An interrupt is a condition that causes the microprocessor to temporarily work on a different task, and then later return to its previous task. Interrupts can be internal or external. Internal interrupts, or "software interrupts," are triggered by a software instruction and operate similarly to a jump or branch instruction. An external interrupt, or a "hardware interrupt," is caused by an external hardware module. As an example, many computer systems use interrupt driven I/O, a process where pressing a key on the keyboard or clicking a button on the mouse triggers an interrupt. The processor stops what it is doing, it reads the input from the keyboard or mouse, and then it returns to the current program.
The image below shows conceptually how an interrupt happens:
The grey bars represent the control flow. The top line is the program that is currently running, and the bottom bar is the interrupt service routine (ISR). Notice that when the interrupt (Int) occurs, the program stops executing and the microcontroller begins to execute the ISR. Once the ISR is complete, the microcontroller returns to processing the program where it left off.
Interrupt performance depends on both hardware and software. The two most important properties of interrupt performance are the IRQ latency and throughput.
Modern hardware and software systems are often so complicated that it's practically impossible to deduce interrupt latency ahead of time by looking at source code and datasheets, so often it is directly measured by experiment.
Some processors have instructions that take many cycles to execute, making latency worse. Some people suggest avoiding such high-latency instructions.
Other processors are specifically designed to give predictable and lower latency response times.
Interrupting an interruptEdit
What happens when external hardware requests another interrupt while the processor is already in the middle of executing the ISR for a previous interrupt request?
When the first interrupt was requested, hardware in the processor causes it to finish the current instruction, disable further interrupts, and jump to the interrupt handler.
The processor ignores further interrupts until it gets to the part of the interrupt handler that has the "return from interrupt" instruction, which re-enables interrupts.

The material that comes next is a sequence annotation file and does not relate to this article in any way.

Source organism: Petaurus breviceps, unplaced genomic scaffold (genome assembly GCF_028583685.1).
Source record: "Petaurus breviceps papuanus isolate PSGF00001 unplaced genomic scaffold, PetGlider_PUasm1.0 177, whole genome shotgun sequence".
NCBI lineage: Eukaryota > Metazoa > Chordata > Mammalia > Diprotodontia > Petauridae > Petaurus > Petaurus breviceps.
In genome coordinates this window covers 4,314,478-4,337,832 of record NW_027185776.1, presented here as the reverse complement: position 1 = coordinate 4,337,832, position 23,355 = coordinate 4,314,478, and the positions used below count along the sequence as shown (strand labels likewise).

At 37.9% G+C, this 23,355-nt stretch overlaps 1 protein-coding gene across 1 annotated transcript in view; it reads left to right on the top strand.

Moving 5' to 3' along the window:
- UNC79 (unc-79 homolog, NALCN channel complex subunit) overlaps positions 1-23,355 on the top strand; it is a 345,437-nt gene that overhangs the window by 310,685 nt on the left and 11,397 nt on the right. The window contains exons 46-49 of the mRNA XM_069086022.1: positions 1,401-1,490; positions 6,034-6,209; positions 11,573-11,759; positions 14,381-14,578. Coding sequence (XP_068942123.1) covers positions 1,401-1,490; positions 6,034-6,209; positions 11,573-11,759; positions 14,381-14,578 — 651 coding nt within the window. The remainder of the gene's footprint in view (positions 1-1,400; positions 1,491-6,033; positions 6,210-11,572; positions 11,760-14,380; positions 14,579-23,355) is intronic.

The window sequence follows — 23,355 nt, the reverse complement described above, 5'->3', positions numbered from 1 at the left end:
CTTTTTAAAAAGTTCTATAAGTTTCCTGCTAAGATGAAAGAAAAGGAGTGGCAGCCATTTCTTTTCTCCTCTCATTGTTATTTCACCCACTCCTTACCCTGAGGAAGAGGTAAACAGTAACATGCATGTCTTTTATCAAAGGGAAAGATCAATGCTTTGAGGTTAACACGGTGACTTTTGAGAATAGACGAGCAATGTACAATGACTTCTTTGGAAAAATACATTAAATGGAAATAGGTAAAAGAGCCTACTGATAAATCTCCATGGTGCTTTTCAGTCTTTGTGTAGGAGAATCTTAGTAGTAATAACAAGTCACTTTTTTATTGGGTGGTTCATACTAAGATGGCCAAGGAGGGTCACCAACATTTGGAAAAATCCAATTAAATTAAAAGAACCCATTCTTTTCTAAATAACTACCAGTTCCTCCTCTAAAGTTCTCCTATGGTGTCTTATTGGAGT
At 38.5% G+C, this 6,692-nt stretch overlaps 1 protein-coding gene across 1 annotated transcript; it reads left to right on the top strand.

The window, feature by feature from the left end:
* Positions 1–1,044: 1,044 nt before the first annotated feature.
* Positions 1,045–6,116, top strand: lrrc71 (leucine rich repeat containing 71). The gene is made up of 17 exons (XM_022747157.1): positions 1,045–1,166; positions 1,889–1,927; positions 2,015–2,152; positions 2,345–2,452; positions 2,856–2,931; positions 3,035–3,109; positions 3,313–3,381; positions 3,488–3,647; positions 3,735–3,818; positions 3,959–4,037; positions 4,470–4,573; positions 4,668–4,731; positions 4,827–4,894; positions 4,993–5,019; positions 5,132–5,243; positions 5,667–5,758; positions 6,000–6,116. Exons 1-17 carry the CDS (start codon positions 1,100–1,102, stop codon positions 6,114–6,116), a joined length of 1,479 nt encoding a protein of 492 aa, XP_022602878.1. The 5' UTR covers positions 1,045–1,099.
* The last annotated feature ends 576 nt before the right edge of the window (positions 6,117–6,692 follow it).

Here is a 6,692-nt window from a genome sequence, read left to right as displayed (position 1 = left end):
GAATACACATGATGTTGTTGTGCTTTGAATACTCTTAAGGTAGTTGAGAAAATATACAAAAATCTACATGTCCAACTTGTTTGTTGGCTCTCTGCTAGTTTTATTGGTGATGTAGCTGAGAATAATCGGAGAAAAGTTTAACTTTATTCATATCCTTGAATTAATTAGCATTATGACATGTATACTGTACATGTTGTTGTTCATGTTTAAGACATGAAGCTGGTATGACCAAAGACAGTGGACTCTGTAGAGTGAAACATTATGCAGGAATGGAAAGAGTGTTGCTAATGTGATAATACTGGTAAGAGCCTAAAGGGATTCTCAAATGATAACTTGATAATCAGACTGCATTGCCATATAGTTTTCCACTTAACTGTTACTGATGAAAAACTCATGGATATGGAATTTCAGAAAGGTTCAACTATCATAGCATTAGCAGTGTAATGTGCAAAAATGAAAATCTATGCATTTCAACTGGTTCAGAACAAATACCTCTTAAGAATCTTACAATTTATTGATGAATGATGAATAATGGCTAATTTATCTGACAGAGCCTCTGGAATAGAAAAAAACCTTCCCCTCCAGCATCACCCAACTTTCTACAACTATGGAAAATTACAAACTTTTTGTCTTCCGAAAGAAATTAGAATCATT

If an interrupt request occurs while interrupts were turned off, some processors will immediately jump to that interrupt handler as soon as interrupts are turned back on. With this sort of processor, an interrupt storm "starves" the main loop background task. Other processors execute at least one instruction of the main loop before handling the interrupt, so the main loop may execute extremely slowly, but at least it never "starves".
A few processors have an interrupt controller that supports "round robin scheduling", which can be used to prevent a different kind of "starvation" of low-priority interrupt handlers.
Instead of a "disable interrupt" instruction that defers interrupts indefinitely, some processors have a "lock" instruction that temporarily defers interrupts for exactly 16 machine instructions, after which deferred interrupts (if any) are automatically taken.
Often novice firmware programmers write interrupt service routines that leave interrupts completely turned off far too long, leading to difficult-to-debug problems when the processor misses interrupts from the same hardware peripheral or unrelated hardware. There are several approaches to writing "interrupt handlers that can be interrupted", including second-level interrupt handlers and nested interrupts.
second-level interrupt handlersEdit
Many modern general-purpose OSes, including RTOSes, have "second-level interrupt handlers" that run like normal user-level processes -- with interrupts turned on, so not only can they be interrupted by any external hardware interrupt request, they can also be interrupted by the timer that the pre-emptive OS uses to know when to cycle through all the runnable processes.
The first-level interrupt handler is directly triggered by the hardware interrupt, and should be crafted to minimize the time it keeps interrupts turned off before it returns. The FLIH typically stores some data in a buffer and sets some flag that tells the OS to run the corresponding second-level interrupt handler on the data in that buffer.
More details in other Wikibooks: Operating System Design/Scheduling Processes/Preemption#interrupt latency and Embedded_Systems/Interrupts.
A few processors support "nested interrupts". The first part of the interrupt handler should be crafted to minimize the time it keeps interrupts turned off, and then it turns interrupts back on as quickly as possible. The rest of the routine, similar to second-level interrupt handlers, doesn't hurt latency because it runs with interrupts turned on. However, this introduces the potential for the same interrupt routine to be triggered again, which requires re-entrant interrupt handlers, which may make interrupt latency worse.
From large-scale distributed systems to tiny embedded computers, predictably low latency interrupt handling is important.
Hard real-time systems require deterministic (low-jitter) interrupt handling.
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